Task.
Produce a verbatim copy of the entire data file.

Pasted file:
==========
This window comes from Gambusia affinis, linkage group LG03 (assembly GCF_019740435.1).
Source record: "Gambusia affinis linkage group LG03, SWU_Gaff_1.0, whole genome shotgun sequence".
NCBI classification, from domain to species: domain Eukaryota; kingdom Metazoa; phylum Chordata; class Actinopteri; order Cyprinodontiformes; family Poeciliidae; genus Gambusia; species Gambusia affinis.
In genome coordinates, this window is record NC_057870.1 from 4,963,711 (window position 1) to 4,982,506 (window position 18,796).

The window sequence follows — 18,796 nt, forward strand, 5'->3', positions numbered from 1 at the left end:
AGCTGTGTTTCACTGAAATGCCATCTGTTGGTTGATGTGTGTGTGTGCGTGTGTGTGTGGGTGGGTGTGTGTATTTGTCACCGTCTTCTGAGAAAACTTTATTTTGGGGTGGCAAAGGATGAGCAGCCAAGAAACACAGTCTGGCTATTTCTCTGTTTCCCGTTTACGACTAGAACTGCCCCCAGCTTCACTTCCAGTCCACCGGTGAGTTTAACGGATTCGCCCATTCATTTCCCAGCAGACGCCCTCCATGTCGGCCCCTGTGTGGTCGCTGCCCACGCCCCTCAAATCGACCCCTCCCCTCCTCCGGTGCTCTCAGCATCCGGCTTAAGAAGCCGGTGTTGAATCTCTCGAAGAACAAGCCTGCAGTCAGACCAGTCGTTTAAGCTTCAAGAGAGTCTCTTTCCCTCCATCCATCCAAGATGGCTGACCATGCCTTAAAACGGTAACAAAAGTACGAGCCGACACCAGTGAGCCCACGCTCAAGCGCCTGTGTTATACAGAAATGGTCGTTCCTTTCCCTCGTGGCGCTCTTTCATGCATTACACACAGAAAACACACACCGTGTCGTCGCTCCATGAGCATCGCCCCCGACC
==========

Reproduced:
This window comes from Gambusia affinis, linkage group LG03 (assembly GCF_019740435.1).
Source record: "Gambusia affinis linkage group LG03, SWU_Gaff_1.0, whole genome shotgun sequence".
NCBI classification, from domain to species: domain Eukaryota; kingdom Metazoa; phylum Chordata; class Actinopteri; order Cyprinodontiformes; family Poeciliidae; genus Gambusia; species Gambusia affinis.
In genome coordinates, this window is record NC_057870.1 from 4,963,711 (window position 1) to 4,982,506 (window position 18,796).

The window sequence follows — 18,796 nt, forward strand, 5'->3', positions numbered from 1 at the left end:
AGCTGTGTTTCACTGAAATGCCATCTGTTGGTTGATGTGTGTGTGTGCGTGTGTGTGTGGGTGGGTGTGTGTATTTGTCACCGTCTTCTGAGAAAACTTTATTTTGGGGTGGCAAAGGATGAGCAGCCAAGAAACACAGTCTGGCTATTTCTCTGTTTCCCGTTTACGACTAGAACTGCCCCCAGCTTCACTTCCAGTCCACCGGTGAGTTTAACGGATTCGCCCATTCATTTCCCAGCAGACGCCCTCCATGTCGGCCCCTGTGTGGTCGCTGCCCACGCCCCTCAAATCGACCCCTCCCCTCCTCCGGTGCTCTCAGCATCCGGCTTAAGAAGCCGGTGTTGAATCTCTCGAAGAACAAGCCTGCAGTCAGACCAGTCGTTTAAGCTTCAAGAGAGTCTCTTTCCCTCCATCCATCCAAGATGGCTGACCATGCCTTAAAACGGTAACAAAAGTACGAGCCGACACCAGTGAGCCCACGCTCAAGCGCCTGTGTTATACAGAAATGGTCGTTCCTTTCCCTCGTGGCGCTCTTTCATGCATTACACACAGAAAACACACACCGTGTCGTCGCTCCATGAGCATCGCCCCCGACC